Research aboard E/V Nautilus may assist in the search for extraterrestrial life, as exploration of hydrothermal vent systems informs the design of future science-focused missions across our solar system! From May 24 to June 9, 2019, E/V Nautilus will again host the multi-year SUBSEA (Systematic Underwater Biogeochemical Science and Exploration Analog) Research Program, a partnership between NASA, NOAA, Woods Hole Oceanographic Institution, and various academic research centers. Bringing together both ocean and space exploration teams aboard E/V Nautilus, the SUBSEA research program blends ocean exploration with ocean worlds research to address knowledge gaps related to the exploration of our Solar System. This expedition is sponsored by NOAA Office of Exploration and Research and NASA Science Mission Directorate PSTAR Program.
The target of the 2019 SUBSEA expedition is the Gorda Ridge, which is found offshore of northern California and Oregon. This section of mid-ocean ridge is of interest to ocean researchers in that it hosts seafloor hydrothermal activity that departs from the convention of “black smoker” hydrothermal systems. The focus of exploration will be the SeaCliff hydrothermal field, which has previously been reported to emit clear fluids at temperatures no greater than 300°C. During the first dive, emphasis will be on locating the SeaCliff hydrothermal field for the first time in ~15 years and then conducting geological reconnaissance of the site to identify its current size and shape and the number of vents present and the range of temperatures for those vents.
At the southernmost segment of the ridge, the Escanaba Trough, venting is hosted in sediments that bury the deep rift-valley floor, resulting in clear hydrothermal fluids that appear to lack any geochemical interaction with the sediment column and are erupted at closer to 200°C. Both sites offer the team opportunities to extend the work conducted during the first SUBSEA field program aboard E/V Nautilus in 2018 exploring iron-rich hydrothermal vent systems on Lō`ihi Seamount off Hawai'i.
The SUBSEA research team includes interdisciplinary teams focused on Science, Science Operations, and Technology, with teams operating both from E/V Nautilus and University of Rhode Island’s Inner Space Center. The SUBSEA Science team is using ROVs to observe, survey, gather instrument data, and collect samples from analog environments to potential volcanic hydrothermal systems on other Ocean Worlds, such as Enceladus, a moon of Saturn. The SUBSEA Science Operations research team focuses on the ethnographic study of the work practices, habits, communication and information flows necessary to conduct remote science and exploration, by observing both operations conducted by the SUBSEA team on the E/V Nautilus and at the Inner Space Center. Finally, the SUBSEA Technology research team will provide Exploration Ground Data Systems software to support integration and visualization of diverse data products relevant to future human exploration of deep space.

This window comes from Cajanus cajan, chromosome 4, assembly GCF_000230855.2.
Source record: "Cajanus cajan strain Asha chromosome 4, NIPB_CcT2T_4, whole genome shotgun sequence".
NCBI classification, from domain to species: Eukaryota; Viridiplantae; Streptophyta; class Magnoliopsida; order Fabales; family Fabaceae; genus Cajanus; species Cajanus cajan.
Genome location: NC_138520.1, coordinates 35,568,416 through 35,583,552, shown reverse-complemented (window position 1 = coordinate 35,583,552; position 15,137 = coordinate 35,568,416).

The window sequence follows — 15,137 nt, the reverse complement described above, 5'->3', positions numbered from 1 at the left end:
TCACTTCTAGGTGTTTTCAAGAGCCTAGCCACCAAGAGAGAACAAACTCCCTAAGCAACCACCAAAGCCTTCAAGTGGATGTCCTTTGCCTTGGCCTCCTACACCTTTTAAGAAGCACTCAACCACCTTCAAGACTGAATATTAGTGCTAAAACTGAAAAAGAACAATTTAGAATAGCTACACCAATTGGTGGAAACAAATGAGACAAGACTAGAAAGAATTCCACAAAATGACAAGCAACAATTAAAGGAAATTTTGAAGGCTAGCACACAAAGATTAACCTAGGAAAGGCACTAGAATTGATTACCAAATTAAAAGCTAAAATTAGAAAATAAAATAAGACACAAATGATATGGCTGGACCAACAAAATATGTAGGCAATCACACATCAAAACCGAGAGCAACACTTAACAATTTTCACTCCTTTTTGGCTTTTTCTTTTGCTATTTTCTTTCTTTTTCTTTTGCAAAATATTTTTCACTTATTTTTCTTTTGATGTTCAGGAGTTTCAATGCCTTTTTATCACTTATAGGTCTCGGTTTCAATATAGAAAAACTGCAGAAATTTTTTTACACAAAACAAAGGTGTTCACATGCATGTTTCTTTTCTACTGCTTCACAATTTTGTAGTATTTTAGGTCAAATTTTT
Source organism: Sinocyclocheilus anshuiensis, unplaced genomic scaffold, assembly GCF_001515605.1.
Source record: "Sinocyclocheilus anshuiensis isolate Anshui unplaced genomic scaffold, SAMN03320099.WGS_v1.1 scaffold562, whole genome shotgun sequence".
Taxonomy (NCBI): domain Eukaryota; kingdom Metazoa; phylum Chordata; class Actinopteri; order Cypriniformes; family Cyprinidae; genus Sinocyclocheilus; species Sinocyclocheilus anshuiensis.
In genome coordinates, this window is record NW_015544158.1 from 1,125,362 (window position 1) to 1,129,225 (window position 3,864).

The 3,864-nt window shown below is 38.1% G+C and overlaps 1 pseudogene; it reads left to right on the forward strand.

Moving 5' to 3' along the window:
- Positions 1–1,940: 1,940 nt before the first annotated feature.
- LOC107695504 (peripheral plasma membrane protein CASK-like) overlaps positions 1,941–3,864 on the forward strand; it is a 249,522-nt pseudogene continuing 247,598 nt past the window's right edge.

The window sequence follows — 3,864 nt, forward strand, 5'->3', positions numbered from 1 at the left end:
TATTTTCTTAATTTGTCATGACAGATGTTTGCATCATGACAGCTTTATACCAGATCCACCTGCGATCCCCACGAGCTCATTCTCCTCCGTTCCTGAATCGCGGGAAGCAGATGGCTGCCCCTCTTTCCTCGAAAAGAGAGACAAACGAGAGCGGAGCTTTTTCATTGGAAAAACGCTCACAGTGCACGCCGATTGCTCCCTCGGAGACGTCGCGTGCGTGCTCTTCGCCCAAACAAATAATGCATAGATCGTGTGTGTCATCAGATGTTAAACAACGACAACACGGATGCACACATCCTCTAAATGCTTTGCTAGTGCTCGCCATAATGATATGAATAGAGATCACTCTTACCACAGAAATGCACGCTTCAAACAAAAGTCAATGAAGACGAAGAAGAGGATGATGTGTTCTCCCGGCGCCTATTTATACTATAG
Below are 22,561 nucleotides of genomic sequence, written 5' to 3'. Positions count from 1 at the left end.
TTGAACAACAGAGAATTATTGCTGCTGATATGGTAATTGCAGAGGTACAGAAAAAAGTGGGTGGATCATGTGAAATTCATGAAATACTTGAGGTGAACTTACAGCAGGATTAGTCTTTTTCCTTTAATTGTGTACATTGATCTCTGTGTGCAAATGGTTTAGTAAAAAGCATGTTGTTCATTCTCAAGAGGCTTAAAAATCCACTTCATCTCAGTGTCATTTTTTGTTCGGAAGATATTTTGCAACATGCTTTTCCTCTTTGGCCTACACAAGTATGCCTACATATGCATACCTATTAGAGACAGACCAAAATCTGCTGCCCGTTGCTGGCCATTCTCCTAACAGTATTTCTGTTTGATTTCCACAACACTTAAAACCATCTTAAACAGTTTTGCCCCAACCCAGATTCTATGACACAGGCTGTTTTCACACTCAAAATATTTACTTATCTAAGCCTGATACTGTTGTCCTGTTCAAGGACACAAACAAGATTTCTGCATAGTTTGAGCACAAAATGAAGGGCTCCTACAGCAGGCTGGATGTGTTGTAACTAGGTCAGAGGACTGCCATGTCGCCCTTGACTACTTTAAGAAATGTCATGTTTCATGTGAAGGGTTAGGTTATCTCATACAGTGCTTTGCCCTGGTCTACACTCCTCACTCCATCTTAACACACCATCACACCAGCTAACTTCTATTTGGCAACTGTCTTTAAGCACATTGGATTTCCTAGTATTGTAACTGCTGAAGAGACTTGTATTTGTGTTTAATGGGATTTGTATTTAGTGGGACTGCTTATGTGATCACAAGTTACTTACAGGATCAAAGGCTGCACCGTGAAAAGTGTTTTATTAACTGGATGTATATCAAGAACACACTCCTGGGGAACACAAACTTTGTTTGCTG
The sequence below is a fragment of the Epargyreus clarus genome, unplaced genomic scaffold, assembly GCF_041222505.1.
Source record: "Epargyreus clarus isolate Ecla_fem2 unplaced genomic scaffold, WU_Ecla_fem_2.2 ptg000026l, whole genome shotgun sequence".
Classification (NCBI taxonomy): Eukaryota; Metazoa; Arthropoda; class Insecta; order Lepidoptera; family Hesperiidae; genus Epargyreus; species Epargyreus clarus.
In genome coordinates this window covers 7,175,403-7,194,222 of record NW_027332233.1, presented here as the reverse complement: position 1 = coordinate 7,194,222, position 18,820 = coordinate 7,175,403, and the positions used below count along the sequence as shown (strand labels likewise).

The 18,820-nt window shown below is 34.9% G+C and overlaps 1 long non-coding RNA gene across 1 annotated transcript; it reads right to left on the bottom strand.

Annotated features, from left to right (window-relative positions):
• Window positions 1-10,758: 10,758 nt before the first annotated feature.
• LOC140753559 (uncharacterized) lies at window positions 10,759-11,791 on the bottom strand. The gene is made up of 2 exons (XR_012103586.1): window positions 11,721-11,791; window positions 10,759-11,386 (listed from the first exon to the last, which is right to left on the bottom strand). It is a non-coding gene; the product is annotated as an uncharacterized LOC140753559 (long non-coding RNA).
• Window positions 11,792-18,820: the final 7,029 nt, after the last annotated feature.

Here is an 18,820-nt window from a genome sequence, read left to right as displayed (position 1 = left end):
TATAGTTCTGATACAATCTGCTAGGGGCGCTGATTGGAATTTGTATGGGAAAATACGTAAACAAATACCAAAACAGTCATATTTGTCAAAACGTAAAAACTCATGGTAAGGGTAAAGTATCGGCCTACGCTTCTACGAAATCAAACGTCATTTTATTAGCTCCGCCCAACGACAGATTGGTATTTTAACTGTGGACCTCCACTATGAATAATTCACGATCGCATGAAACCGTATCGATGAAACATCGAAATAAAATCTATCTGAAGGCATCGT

During the SUBSEA field deployment, researchers will also test technology and scientific procedures necessary for crewed space exploration, under realistic conditions here on Earth. A human-robotic mission to the Moon or Mars might parallel SUBSEA’s mission architecture using robotic explorers controlled by humans nearby, receiving direction from a remote team of scientists. Ultimately, the results of SUBSEA’s research will inform both strategies for conducting science via teleoperations at destinations such as the Moon or Mars and scientists’ understanding of a wider range of deep-sea environments for conducting ocean world research.
This expedition continues the multi-year SUBSEA (Systematic Underwater Biogeochemical Science and Exploration Analog) Research Program, a partnership between NASA, NOAA, and various academic research centers. Bringing together both ocean and space exploration teams aboard E/V Nautilus, SUBSEA blends ocean exploration with ocean worlds research to address knowledge gaps related to the exploration of our Solar System.